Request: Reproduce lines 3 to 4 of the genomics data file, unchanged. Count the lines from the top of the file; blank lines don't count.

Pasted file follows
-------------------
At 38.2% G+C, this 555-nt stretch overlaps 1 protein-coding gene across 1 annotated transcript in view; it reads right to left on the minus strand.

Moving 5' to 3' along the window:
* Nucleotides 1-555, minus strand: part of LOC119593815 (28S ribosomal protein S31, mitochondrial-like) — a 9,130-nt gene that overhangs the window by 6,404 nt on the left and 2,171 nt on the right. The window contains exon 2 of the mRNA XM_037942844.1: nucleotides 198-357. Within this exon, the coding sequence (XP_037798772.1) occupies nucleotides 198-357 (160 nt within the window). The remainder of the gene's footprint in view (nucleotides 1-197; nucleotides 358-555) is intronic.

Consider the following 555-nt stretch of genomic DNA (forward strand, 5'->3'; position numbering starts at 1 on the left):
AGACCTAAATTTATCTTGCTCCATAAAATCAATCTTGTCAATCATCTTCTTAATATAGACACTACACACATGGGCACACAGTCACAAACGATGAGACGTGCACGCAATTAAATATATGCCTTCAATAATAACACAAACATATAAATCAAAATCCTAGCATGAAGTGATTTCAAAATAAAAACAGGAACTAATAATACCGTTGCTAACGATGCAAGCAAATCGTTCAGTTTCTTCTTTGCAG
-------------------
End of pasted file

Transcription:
* Nucleotides 1-555, minus strand: part of LOC119593815 (28S ribosomal protein S31, mitochondrial-like) — a 9,130-nt gene that overhangs the window by 6,404 nt on the left and 2,171 nt on the right. The window contains exon 2 of the mRNA XM_037942844.1: nucleotides 198-357. Within this exon, the coding sequence (XP_037798772.1) occupies nucleotides 198-357 (160 nt within the window). The remainder of the gene's footprint in view (nucleotides 1-197; nucleotides 358-555) is intronic.

Consider the following 555-nt stretch of genomic DNA (forward strand, 5'->3'; position numbering starts at 1 on the left):